======OR=====
a:  Onwaar    b: Onwaar = x
a:  Onwaar    b: Waar = x
a:  Waar       = x

a:  Waar       = x```

## Visual Basic .NET

Translation of: c++
`Module Module1     Function A(v As Boolean) As Boolean        Console.WriteLine("a")        Return v    End Function     Function B(v As Boolean) As Boolean        Console.WriteLine("b")        Return v    End Function     Sub Test(i As Boolean, j As Boolean)        Console.WriteLine("{0} and {1} = {2} (eager evaluation)", i, j, A(i) And B(j))        Console.WriteLine("{0} or {1} = {2} (eager evaluation)", i, j, A(i) Or B(j))        Console.WriteLine("{0} and {1} = {2} (lazy evaluation)", i, j, A(i) AndAlso B(j))        Console.WriteLine("{0} or {1} = {2} (lazy evaluation)", i, j, A(i) OrElse B(j))         Console.WriteLine()    End Sub     Sub Main()        Test(False, False)        Test(False, True)        Test(True, False)        Test(True, True)    End Sub End Module`
Output:
```a
b
False and False = False (eager evaluation)
a
b
False or False = False (eager evaluation)
a
False and False = False (lazy evaluation)
a
b
False or False = False (lazy evaluation)

a
b
False and True = False (eager evaluation)
a
b
False or True = True (eager evaluation)
a
False and True = False (lazy evaluation)
a
b
False or True = True (lazy evaluation)

a
b
True and False = False (eager evaluation)
a
b
True or False = True (eager evaluation)
a
b
True and False = False (lazy evaluation)
a
True or False = True (lazy evaluation)

a
b
True and True = True (eager evaluation)
a
b
True or True = True (eager evaluation)
a
b
True and True = True (lazy evaluation)
a
True or True = True (lazy evaluation)```

## Visual FoxPro

` *!* Visual FoxPro natively supports short circuit evaluationCLEARCREATE CURSOR funceval(arg1 L, arg2 L, operation V(3), result L, calls V(10))*!* ConjunctionINSERT INTO funceval (arg1, arg2, operation) VALUES (.F., .F., "AND")REPLACE result WITH (a(arg1) AND b(arg2))INSERT INTO funceval (arg1, arg2, operation) VALUES (.F., .T., "AND")REPLACE result WITH (a(arg1) AND b(arg2))INSERT INTO funceval (arg1, arg2, operation) VALUES (.T., .F., "AND")REPLACE result WITH (a(arg1) AND b(arg2))INSERT INTO funceval (arg1, arg2, operation) VALUES (.T., .T., "AND")REPLACE result WITH (a(arg1) AND b(arg2))*!* DisjunctionINSERT INTO funceval (arg1, arg2, operation) VALUES (.F., .F., "OR")REPLACE result WITH (a(arg1) OR b(arg2))INSERT INTO funceval (arg1, arg2, operation) VALUES (.F., .T., "OR")REPLACE result WITH (a(arg1) OR b(arg2))INSERT INTO funceval (arg1, arg2, operation) VALUES (.T., .F., "OR")REPLACE result WITH (a(arg1) OR b(arg2))INSERT INTO funceval (arg1, arg2, operation) VALUES (.T., .T., "OR")REPLACE result WITH (a(arg1) OR b(arg2))GO TOP _VFP.DataToClip("funceval", 8, 3) FUNCTION a(v As Boolean) As BooleanREPLACE calls WITH "a()"RETURN vENDFUNC FUNCTION b(v As Boolean) As BooleanREPLACE calls WITH calls + ", b()"RETURN vENDFUNC `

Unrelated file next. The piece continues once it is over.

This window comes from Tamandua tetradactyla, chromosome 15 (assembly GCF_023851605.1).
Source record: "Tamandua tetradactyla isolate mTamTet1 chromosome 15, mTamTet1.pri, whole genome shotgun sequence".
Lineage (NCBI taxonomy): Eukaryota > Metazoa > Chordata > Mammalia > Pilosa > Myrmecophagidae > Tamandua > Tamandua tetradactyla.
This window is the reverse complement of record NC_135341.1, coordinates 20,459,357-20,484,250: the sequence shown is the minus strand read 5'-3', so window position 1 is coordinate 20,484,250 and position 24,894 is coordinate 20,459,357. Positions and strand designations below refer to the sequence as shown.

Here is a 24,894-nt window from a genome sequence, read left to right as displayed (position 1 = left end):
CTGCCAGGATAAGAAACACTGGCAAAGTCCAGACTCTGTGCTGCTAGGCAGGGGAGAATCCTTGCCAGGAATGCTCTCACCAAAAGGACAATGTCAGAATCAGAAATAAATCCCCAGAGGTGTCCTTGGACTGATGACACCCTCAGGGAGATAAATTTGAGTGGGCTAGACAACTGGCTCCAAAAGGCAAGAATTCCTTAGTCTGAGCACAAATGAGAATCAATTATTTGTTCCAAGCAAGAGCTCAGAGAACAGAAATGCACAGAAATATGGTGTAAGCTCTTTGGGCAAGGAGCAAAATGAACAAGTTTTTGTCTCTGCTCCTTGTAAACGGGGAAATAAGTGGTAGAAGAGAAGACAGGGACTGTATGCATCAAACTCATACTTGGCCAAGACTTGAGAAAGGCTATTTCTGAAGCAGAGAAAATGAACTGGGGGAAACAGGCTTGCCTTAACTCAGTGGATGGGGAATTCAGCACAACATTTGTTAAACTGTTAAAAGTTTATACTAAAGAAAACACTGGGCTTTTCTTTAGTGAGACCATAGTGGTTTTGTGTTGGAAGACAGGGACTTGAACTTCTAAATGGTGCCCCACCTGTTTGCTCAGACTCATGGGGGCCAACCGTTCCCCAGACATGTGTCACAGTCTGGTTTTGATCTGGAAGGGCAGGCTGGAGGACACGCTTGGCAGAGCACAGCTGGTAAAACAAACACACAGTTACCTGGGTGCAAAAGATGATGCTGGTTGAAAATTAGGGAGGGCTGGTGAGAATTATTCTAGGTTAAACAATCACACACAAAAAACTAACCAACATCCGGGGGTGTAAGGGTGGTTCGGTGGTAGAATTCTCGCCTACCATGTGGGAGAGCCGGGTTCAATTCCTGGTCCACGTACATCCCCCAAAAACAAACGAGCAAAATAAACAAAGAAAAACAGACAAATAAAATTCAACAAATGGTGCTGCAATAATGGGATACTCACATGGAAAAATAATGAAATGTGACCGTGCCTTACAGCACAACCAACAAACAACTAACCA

Output:
```Arg1	Arg2	Operation	Result	Calls
F   	F   	AND      	F     	a()
F   	T   	AND      	F     	a()
T   	F   	AND      	F     	a(), b()
T   	T   	AND      	T     	a(), b()
F   	F   	OR       	F     	a(), b()
F   	T   	OR       	T     	a(), b()
T   	F   	OR       	T     	a()
T   	T   	OR       	T     	a()
```

## Wren

Wren has the && and || short-circuiting operators found in many C family languages.

`var a = Fn.new { |bool|    System.print("  a called")    return bool} var b = Fn.new { |bool|     System.print("  b called")    return bool} var bools = [ [true, true], [true, false], [false, true], [false, false] ]for (bool in bools) {    System.print("a = %(bool), b = %(bool), op = && :")    a.call(bool) && b.call(bool)    System.print()} for (bool in bools) {    System.print("a = %(bool), b = %(bool), op = || :")    a.call(bool) || b.call(bool)    System.print()}`
Output:
```a = true, b = true, op = && :
a called
b called

a = true, b = false, op = && :
a called
b called

a = false, b = true, op = && :
a called

a = false, b = false, op = && :
a called

a = true, b = true, op = || :
a called

a = true, b = false, op = || :
a called

a = false, b = true, op = || :
a called
b called

a = false, b = false, op = || :
a called
b called
```

## zkl

`fcn a(b){self.fcn.println(b); b}fcn b(b){self.fcn.println(b); b}`
Output:
```a(True)  or b(True)  //-->Fcn(a)True, True
a(False) or b(True)  //-->Fcn(a)False, Fcn(b)True, True
a(False) or b(False) //-->Fcn(a)False, Fcn(b)False, False

a(True)  and b(True)  //-->Fcn(a)True, Fcn(b)True, True
a(True)  and b(False) //-->Fcn(a)True, Fcn(b)False, False
a(False) and b(True)  //-->Fcn(a)False, False
```